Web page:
In the 2019 case of Phoenix House v Stockman it was held that an employee’s covert recording of a disciplinary meeting with her employer did not amount to gross misconduct. In light of that, we suggest that the following procedure is adopted for disciplinary meetings with staff.
- Draw up a policy. Set out clearly that covert recordings in the workplace, both generally and in internal meetings, are banned. List covert recording as an example of gross misconduct in the employment contract or the disciplinary policy.
- Raise the issue directly with employees. Require managers to tackle the issue of recordings at the start of any internal meeting that may be recorded, particularly disciplinary or grievance meetings. They should ask the employee if they are recording the meeting and make it clear that such recording is not allowed. If an employee states that they are recording a meeting for their own purposes, then managers should discuss how to address their concerns (for example by agreeing to send a summary note of the meeting afterwards). Asking people not to make a recording is usually a lawful instruction.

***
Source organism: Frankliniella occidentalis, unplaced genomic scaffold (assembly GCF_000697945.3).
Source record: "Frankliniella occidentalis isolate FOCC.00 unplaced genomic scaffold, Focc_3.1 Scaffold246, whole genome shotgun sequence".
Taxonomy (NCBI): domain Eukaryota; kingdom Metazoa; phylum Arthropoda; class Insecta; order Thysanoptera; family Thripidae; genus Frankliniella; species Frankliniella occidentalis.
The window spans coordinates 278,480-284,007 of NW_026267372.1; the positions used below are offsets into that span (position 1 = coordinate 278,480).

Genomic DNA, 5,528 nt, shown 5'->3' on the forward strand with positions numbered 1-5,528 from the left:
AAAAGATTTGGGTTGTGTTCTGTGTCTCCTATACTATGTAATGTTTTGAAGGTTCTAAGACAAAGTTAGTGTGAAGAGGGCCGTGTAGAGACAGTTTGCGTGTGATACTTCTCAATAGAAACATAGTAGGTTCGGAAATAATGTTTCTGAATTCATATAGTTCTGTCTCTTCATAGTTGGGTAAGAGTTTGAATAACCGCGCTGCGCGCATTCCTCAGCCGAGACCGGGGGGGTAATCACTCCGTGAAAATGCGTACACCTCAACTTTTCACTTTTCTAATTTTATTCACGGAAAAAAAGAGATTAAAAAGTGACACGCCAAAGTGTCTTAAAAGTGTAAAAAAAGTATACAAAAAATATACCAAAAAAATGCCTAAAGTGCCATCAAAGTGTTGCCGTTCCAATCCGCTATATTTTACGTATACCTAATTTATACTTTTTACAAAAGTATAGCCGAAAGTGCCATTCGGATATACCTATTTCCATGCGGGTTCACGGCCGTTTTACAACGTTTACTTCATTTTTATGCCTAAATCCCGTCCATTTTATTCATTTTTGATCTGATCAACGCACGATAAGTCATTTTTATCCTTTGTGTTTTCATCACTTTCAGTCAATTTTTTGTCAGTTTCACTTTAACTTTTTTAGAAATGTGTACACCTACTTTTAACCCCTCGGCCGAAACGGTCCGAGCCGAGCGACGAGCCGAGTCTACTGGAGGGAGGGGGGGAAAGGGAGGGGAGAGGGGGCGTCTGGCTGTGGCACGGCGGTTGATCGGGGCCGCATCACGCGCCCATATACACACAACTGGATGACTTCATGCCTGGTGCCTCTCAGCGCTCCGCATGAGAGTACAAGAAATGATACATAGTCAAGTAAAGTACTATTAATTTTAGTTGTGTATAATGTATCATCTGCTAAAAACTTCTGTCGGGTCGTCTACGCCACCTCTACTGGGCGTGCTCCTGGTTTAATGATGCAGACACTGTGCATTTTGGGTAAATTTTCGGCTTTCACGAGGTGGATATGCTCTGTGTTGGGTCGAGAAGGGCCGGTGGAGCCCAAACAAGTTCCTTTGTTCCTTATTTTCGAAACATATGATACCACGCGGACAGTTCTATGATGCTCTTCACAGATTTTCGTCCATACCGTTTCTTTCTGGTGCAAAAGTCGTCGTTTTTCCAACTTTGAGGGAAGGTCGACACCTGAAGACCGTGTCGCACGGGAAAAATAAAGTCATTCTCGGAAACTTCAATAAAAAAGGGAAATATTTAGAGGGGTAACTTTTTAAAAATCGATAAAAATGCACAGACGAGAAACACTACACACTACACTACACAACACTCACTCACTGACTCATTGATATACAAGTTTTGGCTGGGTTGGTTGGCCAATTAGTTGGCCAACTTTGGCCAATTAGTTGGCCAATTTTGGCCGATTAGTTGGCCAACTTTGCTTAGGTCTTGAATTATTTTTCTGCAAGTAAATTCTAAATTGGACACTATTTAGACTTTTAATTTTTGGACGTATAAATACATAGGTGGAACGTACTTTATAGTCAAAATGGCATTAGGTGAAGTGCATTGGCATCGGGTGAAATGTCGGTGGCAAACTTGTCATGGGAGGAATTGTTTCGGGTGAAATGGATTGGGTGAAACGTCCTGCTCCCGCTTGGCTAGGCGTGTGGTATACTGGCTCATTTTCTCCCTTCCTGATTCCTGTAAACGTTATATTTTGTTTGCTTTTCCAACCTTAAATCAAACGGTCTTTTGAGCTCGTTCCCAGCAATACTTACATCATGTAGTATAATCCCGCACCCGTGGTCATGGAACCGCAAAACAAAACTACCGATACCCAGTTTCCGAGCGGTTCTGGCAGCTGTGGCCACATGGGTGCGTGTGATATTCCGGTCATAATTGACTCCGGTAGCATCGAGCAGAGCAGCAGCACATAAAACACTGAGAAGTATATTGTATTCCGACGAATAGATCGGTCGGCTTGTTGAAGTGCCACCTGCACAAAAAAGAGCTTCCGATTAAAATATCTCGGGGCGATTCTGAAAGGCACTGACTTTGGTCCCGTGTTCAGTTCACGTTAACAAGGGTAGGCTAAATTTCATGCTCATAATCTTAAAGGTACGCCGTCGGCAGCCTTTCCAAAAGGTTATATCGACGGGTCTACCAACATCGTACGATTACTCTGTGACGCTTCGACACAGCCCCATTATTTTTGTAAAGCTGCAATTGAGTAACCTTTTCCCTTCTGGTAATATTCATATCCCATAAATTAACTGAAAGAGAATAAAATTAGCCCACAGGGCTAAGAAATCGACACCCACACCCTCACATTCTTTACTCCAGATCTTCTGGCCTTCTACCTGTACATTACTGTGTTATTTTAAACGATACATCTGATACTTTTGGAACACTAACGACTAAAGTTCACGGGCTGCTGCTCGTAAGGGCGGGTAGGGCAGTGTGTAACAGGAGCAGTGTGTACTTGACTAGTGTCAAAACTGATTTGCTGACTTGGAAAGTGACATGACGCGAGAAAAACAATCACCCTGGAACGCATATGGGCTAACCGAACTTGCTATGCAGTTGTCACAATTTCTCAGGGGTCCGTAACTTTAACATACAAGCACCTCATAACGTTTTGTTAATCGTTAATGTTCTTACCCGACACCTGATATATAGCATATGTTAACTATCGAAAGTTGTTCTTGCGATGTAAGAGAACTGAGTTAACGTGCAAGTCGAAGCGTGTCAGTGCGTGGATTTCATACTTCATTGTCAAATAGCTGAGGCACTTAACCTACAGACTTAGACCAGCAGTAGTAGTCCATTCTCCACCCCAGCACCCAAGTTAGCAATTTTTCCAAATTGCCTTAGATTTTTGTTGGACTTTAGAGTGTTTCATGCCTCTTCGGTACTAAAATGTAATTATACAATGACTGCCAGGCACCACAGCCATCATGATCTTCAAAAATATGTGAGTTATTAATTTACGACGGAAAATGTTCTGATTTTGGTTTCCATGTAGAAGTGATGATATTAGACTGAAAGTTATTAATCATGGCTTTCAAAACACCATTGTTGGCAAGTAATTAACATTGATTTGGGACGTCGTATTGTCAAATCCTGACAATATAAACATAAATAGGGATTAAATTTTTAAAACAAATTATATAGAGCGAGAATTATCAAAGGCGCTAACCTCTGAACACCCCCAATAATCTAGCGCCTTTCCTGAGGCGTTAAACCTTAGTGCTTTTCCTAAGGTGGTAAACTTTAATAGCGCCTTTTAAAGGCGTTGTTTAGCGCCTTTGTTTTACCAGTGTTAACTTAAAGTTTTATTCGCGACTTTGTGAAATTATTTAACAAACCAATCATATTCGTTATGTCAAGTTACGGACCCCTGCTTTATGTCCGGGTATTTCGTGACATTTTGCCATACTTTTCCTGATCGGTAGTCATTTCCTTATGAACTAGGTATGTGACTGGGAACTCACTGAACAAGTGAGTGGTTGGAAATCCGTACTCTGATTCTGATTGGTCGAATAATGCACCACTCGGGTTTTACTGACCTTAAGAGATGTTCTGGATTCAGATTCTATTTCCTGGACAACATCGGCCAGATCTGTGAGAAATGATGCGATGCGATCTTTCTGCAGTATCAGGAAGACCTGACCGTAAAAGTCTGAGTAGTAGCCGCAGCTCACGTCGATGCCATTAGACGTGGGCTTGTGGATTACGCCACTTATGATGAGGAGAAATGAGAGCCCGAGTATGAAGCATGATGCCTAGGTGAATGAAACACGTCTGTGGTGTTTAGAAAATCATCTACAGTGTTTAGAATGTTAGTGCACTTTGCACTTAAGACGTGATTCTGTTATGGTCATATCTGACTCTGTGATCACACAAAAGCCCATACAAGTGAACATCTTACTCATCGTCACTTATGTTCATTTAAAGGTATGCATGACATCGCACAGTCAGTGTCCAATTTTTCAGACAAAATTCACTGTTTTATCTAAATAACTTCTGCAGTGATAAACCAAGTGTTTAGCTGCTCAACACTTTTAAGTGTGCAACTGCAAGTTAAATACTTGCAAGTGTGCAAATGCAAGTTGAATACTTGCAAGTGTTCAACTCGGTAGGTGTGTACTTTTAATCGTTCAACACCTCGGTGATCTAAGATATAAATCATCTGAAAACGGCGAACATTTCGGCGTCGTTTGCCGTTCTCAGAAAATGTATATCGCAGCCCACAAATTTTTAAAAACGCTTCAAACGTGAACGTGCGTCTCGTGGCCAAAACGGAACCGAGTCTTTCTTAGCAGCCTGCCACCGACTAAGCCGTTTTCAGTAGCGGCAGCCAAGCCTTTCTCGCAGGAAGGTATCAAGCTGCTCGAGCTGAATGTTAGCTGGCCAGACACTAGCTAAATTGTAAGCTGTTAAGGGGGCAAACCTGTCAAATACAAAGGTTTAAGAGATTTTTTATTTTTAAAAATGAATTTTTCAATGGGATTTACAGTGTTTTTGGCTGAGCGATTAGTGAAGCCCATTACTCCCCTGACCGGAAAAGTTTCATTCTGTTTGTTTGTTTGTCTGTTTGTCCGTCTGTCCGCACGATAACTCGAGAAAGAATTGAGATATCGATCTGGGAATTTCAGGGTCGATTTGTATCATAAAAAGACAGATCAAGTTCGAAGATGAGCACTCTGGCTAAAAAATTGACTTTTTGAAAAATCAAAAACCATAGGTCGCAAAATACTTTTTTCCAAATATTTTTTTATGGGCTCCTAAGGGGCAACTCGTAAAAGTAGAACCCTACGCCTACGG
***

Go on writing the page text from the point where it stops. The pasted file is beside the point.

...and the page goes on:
- Tell employees to switch off all recording devices. Managers should ask employees to turn off phones during particularly sensitive meetings to reduce the risk of a recording being made. If an employee resorts to other methods to obtain a recording, this will be far more significant and show more premeditation than a spontaneous decision to record on their phone.
- Minimise the risk of private discussions being recorded. If, for example, discussions continue when an employee has left the room, even for a short time, managers should ask them to take their personal belongings with them to reduce the likelihood of them covertly recording the private discussions. These discussions are when there is more risk of damaging comments being made. As case law has shown, recordings of these will not necessarily be excluded as evidence.
- Train managers. Ensure that managers holding meetings are trained and prepared. It is increasingly likely that an employee will make covert recordings at some point. The damage that these recordings can cause will be minimised if managers remain professional and aware of what they can and cannot say. A script is often useful to ensure managers stay on message throughout the meeting. To address any concerns about the content of the script being disclosable, this could be prepared in the form of privileged legal advice.
For advice on this or any other area of Employment Law, why not contact one of Alexander JLO’s expert employment lawyers and see what we can do for you?